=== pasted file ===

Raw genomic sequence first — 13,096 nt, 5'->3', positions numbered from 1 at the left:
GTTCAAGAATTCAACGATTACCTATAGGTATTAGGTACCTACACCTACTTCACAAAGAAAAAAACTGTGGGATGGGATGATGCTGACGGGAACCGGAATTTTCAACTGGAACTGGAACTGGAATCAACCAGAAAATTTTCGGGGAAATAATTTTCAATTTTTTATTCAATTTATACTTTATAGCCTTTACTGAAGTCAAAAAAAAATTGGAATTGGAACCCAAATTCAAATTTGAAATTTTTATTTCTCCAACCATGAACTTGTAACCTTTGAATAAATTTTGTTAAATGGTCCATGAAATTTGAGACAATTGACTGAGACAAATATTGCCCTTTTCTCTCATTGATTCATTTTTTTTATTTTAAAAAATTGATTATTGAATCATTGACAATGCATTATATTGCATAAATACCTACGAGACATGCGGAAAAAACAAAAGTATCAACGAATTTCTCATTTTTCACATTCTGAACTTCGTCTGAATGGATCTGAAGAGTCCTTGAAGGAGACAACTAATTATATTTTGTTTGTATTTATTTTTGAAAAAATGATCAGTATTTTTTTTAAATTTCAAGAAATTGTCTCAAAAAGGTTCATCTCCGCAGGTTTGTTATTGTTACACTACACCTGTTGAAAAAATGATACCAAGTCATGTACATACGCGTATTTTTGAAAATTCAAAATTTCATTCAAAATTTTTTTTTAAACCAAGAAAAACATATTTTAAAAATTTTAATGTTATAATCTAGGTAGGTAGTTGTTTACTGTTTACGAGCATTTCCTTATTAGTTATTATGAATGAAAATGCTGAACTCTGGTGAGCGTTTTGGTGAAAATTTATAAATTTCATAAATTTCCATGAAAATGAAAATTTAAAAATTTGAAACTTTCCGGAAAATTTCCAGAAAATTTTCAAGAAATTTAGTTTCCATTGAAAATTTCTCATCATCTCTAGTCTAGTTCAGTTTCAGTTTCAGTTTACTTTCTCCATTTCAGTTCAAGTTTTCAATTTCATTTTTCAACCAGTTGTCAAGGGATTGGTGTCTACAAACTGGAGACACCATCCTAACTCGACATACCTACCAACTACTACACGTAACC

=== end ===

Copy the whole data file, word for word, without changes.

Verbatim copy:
Raw genomic sequence first — 13,096 nt, 5'->3', positions numbered from 1 at the left:
GTTCAAGAATTCAACGATTACCTATAGGTATTAGGTACCTACACCTACTTCACAAAGAAAAAAACTGTGGGATGGGATGATGCTGACGGGAACCGGAATTTTCAACTGGAACTGGAACTGGAATCAACCAGAAAATTTTCGGGGAAATAATTTTCAATTTTTTATTCAATTTATACTTTATAGCCTTTACTGAAGTCAAAAAAAAATTGGAATTGGAACCCAAATTCAAATTTGAAATTTTTATTTCTCCAACCATGAACTTGTAACCTTTGAATAAATTTTGTTAAATGGTCCATGAAATTTGAGACAATTGACTGAGACAAATATTGCCCTTTTCTCTCATTGATTCATTTTTTTTATTTTAAAAAATTGATTATTGAATCATTGACAATGCATTATATTGCATAAATACCTACGAGACATGCGGAAAAAACAAAAGTATCAACGAATTTCTCATTTTTCACATTCTGAACTTCGTCTGAATGGATCTGAAGAGTCCTTGAAGGAGACAACTAATTATATTTTGTTTGTATTTATTTTTGAAAAAATGATCAGTATTTTTTTTAAATTTCAAGAAATTGTCTCAAAAAGGTTCATCTCCGCAGGTTTGTTATTGTTACACTACACCTGTTGAAAAAATGATACCAAGTCATGTACATACGCGTATTTTTGAAAATTCAAAATTTCATTCAAAATTTTTTTTTAAACCAAGAAAAACATATTTTAAAAATTTTAATGTTATAATCTAGGTAGGTAGTTGTTTACTGTTTACGAGCATTTCCTTATTAGTTATTATGAATGAAAATGCTGAACTCTGGTGAGCGTTTTGGTGAAAATTTATAAATTTCATAAATTTCCATGAAAATGAAAATTTAAAAATTTGAAACTTTCCGGAAAATTTCCAGAAAATTTTCAAGAAATTTAGTTTCCATTGAAAATTTCTCATCATCTCTAGTCTAGTTCAGTTTCAGTTTCAGTTTACTTTCTCCATTTCAGTTCAAGTTTTCAATTTCATTTTTCAACCAGTTGTCAAGGGATTGGTGTCTACAAACTGGAGACACCATCCTAACTCGACATACCTACCAACTACTACACGTAACC